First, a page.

Beneficial nutrients and its distinctive taste make olive oil a popular cooking oil. But should we also use it for frying?



Whether it’s with Mediterranean vegetables, salad or pasta: Olive oil is a great addition to numerous dishes. You’ve also probably heard about the health benefits of using olive oil. So surely we should use this oil generously when preparing food and also when cooking hot meals? However, many people have heard the myth that you shouldn’t use olive oil for frying. Find out here what you need to know about olive oil and how this myth came about.

This high-quality oil comes from olives, as the name suggests. Olives are the fruit of the olive tree, which belongs to the Oleaceae family of plants. Olive trees feel particularly at home in areas with hot summers and cold winters, which is why a large proportion of olives are cultivated in countries in the Mediterranean region. Whether it’s Greece, the south of France, Spain or Italy: There are olive trees everywhere! However, there are differences in the taste of the oil depending on its variety, the production techniques used and the unique microclimate of the region the olives are grown in. So not all olive oil is the same!


The production process and properties of olive oil

On bottles of olive oil, the indication of origin provides information about where the olives were grown. We can also choose between different quality classes of olive oil. Virgin olive oil is obtained exclusively by mechanical pressing without the addition of heat and is therefore also referred to as cold-pressed oil. The extra virgin olive oil designation ensures a particularly high quality. A large amount of mono-unsaturated fatty acids and nutritionally beneficial fat-soluble vitamins are what make virgin olive oil so healthy.

Other pressing processes require the addition of heat and the extracted oil must then undergo a purification process known as refining. Refined oil loses a large proportion of its beneficial ingredients and is for the most part colourless and neutral tasting. However, it also has a longer shelf life and can withstand higher temperatures during cooking than virgin olive oil. You should also use refined oil for preparing baby food because of the purification process. Now you can find out which oil to use in the kitchen and when.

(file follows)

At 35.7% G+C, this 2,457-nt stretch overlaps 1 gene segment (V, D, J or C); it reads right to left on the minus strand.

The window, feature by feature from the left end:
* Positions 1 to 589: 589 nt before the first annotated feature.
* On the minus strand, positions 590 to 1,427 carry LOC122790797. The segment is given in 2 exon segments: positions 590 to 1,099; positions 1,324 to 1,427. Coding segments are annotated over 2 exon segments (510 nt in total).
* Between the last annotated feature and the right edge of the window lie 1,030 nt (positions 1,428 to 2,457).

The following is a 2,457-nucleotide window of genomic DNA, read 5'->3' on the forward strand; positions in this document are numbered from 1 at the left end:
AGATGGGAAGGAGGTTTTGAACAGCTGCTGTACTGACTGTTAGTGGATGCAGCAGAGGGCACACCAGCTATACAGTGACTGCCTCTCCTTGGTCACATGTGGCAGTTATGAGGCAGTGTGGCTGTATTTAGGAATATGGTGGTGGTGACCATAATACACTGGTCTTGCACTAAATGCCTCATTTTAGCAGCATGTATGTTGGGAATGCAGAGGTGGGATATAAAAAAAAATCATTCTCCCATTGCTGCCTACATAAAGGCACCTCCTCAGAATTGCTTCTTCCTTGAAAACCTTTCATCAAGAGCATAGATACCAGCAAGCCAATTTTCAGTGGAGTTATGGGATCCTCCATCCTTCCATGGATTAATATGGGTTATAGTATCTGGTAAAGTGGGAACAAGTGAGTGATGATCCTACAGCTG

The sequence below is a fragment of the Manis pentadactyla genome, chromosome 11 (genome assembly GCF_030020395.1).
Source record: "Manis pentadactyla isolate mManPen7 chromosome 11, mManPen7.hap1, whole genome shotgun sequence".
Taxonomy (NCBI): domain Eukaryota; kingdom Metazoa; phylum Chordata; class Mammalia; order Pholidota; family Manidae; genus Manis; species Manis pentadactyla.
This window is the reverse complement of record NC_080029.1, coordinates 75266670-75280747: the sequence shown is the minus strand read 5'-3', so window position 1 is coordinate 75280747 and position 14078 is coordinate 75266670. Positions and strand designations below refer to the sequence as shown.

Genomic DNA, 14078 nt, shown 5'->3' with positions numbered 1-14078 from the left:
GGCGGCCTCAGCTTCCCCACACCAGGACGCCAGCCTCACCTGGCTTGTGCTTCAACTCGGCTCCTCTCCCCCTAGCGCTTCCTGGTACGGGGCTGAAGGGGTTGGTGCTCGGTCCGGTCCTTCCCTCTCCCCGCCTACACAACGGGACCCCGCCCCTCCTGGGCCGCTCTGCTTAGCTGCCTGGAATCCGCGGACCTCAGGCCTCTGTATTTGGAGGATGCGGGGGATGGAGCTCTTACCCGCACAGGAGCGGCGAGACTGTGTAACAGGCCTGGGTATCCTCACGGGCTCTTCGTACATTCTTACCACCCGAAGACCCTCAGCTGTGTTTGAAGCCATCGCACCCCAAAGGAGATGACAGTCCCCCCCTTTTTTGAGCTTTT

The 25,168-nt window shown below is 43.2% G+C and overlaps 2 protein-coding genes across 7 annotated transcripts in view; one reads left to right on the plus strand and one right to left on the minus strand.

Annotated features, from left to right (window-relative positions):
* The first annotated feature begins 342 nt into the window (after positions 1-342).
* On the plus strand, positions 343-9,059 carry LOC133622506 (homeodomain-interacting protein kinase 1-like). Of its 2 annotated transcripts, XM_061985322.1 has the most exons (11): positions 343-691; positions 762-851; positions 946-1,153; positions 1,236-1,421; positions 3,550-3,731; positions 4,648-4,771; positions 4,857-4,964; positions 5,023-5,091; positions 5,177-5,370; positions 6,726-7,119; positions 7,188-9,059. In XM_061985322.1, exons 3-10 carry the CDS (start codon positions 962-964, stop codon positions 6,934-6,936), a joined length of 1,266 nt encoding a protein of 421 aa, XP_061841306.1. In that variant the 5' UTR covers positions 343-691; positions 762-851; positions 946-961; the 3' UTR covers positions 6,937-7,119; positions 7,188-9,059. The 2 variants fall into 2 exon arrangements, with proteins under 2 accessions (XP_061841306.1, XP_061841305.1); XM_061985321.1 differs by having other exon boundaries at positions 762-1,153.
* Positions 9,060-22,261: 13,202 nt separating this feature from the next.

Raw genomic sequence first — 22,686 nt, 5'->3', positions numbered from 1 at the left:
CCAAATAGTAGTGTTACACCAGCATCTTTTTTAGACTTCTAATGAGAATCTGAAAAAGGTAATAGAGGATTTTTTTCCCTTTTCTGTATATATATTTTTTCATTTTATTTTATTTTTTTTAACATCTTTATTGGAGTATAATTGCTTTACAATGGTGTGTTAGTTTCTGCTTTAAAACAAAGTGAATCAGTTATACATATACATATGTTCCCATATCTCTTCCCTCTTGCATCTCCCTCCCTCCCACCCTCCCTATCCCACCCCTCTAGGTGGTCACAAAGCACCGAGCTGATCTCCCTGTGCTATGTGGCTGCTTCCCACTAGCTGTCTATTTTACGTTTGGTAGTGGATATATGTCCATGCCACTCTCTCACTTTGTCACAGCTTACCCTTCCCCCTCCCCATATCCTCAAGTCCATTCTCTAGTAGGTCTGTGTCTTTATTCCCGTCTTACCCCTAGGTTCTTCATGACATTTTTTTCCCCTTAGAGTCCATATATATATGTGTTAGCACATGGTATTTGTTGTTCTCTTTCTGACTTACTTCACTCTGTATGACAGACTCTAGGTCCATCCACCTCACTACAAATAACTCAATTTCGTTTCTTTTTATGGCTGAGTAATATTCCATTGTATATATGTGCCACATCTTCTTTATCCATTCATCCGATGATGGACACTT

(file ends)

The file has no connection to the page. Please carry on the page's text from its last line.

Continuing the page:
The smoke point is decisive: It is possible to use olive oil for frying!

The smoke point is crucial for knowing whether olive oil can be used for frying. At this temperature, an oil visibly begins to smoke as the fatty acids begin to break down. In general, the more unsaturated fatty acids an oil contains, the lower its smoke point. However, with a high proportion of mono-unsaturated fatty acids, the smoke point is higher than for oil that has a high proportion of poly-unsaturated fatty acids. Virgin olive oil, with its high proportion of mono-unsaturated fatty acids, has a smoke point around 180°C. Refined olive oil has an even higher smoke point. This is because some unsaturated fatty acids are converted into saturated fatty acids during refining.

Do not heat an oil to temperatures above its smoke point. Since virgin olive oil has numerous health benefits, it is preferable to use it for cooking methods that do not exceed 180°C. Therefore, use virgin olive oil for cold dishes, meals cooked in the oven below 180 °C and gentle frying. For hot frying, however, refined oil is preferable.


Making your own oil: Is this possible and is it a good idea?

Do you like making your own special homemade kitchen creations? This raises the question as to whether it’s possible to make your own olive oil at home. The answer is: It’s difficult. Hardly any oil presses designed for domestic use are suitable for processing olives, as their pressing should ideally take place under a protective atmosphere and vacuum. In addition to this, freshly harvested olives must be used for production oil, which go straight from the field into the oil press. You can only get hold of fresh olives like these if you have a fruit-bearing olive tree in your own garden.

It’s useful to know that for 1 litre of oil you’ll need about five to ten kilos of olives. Do you have a suitable oil press? Harvesting takes place between autumn and winter. A word of caution: Olive oil suffers a loss of quality if the olives are damaged during harvesting. Therefore, gently shake the fruit from the tree by tapping the branches by hand and catching the olives in the process. Then put them in the press and fill the oil into dark bottles. Alternatively, selecting a high-quality virgin olive oil from your favourite region at the supermarket is also a great choice!



#myths, #oliveoil, #frying, #smokepoint, #virgin, #refining, #refined, #fattyacids, #harvest, #highquality, #oilpress, #production